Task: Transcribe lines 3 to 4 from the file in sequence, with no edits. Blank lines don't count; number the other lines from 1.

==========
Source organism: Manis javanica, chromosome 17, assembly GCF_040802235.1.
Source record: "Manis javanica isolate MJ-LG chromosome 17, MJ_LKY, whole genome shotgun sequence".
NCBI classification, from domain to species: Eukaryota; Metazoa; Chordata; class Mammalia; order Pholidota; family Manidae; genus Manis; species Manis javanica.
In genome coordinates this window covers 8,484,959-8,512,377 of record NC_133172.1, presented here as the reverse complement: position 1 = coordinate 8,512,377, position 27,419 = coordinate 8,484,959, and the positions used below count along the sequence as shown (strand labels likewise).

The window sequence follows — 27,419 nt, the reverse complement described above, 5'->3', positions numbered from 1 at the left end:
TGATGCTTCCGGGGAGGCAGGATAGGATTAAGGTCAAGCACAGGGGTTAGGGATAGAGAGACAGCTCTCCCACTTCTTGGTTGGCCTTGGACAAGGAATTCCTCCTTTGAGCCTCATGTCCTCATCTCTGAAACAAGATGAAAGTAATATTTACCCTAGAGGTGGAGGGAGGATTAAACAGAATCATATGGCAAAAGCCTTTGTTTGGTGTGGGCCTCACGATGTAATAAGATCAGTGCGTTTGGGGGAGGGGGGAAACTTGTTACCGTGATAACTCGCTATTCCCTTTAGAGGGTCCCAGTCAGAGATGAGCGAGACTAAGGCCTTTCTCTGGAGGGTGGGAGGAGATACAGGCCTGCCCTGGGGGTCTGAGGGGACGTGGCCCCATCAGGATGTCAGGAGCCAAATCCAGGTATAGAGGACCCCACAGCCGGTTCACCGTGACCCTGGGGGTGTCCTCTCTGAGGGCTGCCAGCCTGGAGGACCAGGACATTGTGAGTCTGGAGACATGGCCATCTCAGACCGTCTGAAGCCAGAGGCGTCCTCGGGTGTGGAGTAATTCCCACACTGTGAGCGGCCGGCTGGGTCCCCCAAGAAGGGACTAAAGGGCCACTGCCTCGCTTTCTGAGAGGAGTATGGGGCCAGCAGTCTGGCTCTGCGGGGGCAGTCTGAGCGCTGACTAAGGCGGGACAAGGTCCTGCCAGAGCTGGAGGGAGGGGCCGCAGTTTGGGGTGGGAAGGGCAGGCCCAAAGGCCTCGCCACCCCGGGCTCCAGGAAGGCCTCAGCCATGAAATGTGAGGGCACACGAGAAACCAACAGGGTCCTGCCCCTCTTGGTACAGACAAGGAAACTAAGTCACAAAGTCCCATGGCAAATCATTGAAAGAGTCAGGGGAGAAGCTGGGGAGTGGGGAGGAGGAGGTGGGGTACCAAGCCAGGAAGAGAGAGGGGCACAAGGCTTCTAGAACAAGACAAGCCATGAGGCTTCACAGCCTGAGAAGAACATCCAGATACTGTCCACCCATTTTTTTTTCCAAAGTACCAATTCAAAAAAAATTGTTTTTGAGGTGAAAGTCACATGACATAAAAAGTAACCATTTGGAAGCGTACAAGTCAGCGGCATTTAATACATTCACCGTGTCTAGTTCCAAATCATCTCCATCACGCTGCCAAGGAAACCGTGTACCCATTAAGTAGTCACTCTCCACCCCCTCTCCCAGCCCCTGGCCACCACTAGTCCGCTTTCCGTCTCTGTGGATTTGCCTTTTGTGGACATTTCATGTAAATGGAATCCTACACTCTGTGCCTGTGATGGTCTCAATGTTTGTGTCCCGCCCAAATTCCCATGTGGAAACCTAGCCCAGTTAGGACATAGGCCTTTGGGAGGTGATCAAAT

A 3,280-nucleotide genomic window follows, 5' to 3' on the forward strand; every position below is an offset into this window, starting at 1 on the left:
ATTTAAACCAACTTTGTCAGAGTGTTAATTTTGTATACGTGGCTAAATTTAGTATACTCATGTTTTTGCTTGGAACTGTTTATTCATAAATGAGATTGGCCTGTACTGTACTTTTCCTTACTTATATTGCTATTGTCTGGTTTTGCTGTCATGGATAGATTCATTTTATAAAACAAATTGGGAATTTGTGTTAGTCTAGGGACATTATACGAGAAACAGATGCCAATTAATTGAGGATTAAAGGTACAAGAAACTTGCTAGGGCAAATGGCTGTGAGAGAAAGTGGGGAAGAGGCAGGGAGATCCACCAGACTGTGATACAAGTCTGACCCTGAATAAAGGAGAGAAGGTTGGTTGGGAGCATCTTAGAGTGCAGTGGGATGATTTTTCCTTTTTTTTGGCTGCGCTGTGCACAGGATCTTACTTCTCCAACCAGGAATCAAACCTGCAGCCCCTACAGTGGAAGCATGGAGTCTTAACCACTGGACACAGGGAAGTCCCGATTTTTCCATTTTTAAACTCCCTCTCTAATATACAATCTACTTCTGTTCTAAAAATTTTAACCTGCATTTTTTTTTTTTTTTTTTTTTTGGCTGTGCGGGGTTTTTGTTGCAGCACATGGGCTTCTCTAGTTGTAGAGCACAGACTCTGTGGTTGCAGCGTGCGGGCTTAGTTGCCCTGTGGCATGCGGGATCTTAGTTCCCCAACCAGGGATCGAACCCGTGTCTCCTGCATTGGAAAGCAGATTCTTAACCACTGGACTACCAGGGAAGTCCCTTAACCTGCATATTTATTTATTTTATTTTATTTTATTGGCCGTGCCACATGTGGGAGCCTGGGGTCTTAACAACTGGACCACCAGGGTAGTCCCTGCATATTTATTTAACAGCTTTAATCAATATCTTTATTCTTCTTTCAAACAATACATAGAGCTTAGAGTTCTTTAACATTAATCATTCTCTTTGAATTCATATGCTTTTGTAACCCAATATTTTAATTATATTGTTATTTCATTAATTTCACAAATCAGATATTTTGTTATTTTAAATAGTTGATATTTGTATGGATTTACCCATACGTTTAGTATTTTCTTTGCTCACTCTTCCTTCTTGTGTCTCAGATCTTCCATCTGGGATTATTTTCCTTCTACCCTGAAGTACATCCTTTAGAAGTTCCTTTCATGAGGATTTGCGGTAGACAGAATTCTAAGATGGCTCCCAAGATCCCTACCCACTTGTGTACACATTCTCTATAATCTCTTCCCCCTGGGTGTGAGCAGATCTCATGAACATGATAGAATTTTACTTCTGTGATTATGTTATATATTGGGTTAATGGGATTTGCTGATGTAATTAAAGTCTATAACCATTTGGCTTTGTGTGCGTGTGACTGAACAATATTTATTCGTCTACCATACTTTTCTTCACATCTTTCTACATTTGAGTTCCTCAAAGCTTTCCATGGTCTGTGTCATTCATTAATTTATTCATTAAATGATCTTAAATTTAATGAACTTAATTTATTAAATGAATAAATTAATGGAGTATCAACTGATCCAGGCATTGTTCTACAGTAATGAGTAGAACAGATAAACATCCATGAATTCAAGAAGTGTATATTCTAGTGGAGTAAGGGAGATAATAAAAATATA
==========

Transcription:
NCBI classification, from domain to species: Eukaryota; Metazoa; Chordata; class Mammalia; order Pholidota; family Manidae; genus Manis; species Manis javanica.
In genome coordinates this window covers 8,484,959-8,512,377 of record NC_133172.1, presented here as the reverse complement: position 1 = coordinate 8,512,377, position 27,419 = coordinate 8,484,959, and the positions used below count along the sequence as shown (strand labels likewise).